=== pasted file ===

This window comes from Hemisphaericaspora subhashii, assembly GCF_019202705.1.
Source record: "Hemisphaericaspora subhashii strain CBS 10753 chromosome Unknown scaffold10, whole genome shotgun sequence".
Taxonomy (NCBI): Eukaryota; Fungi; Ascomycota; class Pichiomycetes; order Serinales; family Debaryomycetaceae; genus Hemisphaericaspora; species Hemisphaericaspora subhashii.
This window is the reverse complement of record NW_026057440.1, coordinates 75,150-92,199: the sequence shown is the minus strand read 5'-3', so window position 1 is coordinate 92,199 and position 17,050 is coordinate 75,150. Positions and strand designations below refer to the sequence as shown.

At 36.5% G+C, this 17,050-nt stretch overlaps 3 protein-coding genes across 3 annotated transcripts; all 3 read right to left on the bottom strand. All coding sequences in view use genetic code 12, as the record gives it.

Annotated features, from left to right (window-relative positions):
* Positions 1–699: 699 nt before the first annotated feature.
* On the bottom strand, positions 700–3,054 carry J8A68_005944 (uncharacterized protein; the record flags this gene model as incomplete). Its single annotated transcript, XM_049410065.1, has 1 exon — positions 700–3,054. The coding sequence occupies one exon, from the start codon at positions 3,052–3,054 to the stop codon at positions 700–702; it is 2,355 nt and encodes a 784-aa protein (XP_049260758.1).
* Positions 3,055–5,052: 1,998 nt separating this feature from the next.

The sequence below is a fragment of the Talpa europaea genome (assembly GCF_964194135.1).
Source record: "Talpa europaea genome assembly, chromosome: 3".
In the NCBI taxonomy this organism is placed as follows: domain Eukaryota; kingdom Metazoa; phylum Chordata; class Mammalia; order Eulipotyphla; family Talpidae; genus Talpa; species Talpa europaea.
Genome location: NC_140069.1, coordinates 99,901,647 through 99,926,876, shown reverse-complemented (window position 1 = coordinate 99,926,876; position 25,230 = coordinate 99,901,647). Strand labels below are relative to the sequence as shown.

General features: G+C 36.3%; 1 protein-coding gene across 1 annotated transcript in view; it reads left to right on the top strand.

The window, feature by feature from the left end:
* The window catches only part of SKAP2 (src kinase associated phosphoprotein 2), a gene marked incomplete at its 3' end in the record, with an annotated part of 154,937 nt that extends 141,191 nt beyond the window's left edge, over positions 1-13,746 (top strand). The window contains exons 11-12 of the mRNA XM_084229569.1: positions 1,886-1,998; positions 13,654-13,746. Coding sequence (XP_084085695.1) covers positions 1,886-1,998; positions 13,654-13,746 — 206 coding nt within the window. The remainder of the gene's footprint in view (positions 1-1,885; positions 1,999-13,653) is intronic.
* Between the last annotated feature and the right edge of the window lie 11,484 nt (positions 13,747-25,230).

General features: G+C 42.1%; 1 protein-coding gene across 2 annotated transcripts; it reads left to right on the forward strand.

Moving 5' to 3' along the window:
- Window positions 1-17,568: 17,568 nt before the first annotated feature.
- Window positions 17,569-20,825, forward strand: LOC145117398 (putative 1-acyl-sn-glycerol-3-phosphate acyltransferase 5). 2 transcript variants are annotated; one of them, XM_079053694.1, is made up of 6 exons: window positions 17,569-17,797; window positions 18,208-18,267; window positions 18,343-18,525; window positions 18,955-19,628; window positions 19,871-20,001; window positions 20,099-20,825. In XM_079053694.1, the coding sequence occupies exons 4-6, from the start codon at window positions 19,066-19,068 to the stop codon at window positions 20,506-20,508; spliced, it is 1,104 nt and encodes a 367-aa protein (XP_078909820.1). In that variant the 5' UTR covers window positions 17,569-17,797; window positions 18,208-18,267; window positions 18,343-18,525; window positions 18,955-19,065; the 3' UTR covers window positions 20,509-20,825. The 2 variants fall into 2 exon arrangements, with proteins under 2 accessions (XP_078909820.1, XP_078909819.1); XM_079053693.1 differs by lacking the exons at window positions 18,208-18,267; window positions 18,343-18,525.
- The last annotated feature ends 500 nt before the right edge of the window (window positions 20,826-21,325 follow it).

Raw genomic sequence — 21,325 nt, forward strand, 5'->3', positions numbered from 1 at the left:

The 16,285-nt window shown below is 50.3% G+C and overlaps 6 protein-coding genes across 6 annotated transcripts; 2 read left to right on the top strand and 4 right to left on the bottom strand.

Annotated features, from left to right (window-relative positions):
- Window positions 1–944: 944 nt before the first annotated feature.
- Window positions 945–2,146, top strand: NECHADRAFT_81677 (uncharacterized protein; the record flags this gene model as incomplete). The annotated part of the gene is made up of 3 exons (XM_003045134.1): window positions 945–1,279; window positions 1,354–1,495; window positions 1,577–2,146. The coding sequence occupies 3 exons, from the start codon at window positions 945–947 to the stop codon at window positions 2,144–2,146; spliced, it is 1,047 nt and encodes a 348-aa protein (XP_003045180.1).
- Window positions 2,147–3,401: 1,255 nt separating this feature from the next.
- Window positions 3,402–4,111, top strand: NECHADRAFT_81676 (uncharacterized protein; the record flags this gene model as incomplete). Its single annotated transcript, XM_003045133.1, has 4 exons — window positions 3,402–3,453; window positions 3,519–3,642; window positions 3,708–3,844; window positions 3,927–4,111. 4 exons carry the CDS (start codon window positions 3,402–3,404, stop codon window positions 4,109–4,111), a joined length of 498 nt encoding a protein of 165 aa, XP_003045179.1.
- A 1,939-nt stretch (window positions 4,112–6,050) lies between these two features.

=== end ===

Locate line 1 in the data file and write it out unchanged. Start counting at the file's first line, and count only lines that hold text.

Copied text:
This window comes from Hemisphaericaspora subhashii, assembly GCF_019202705.1.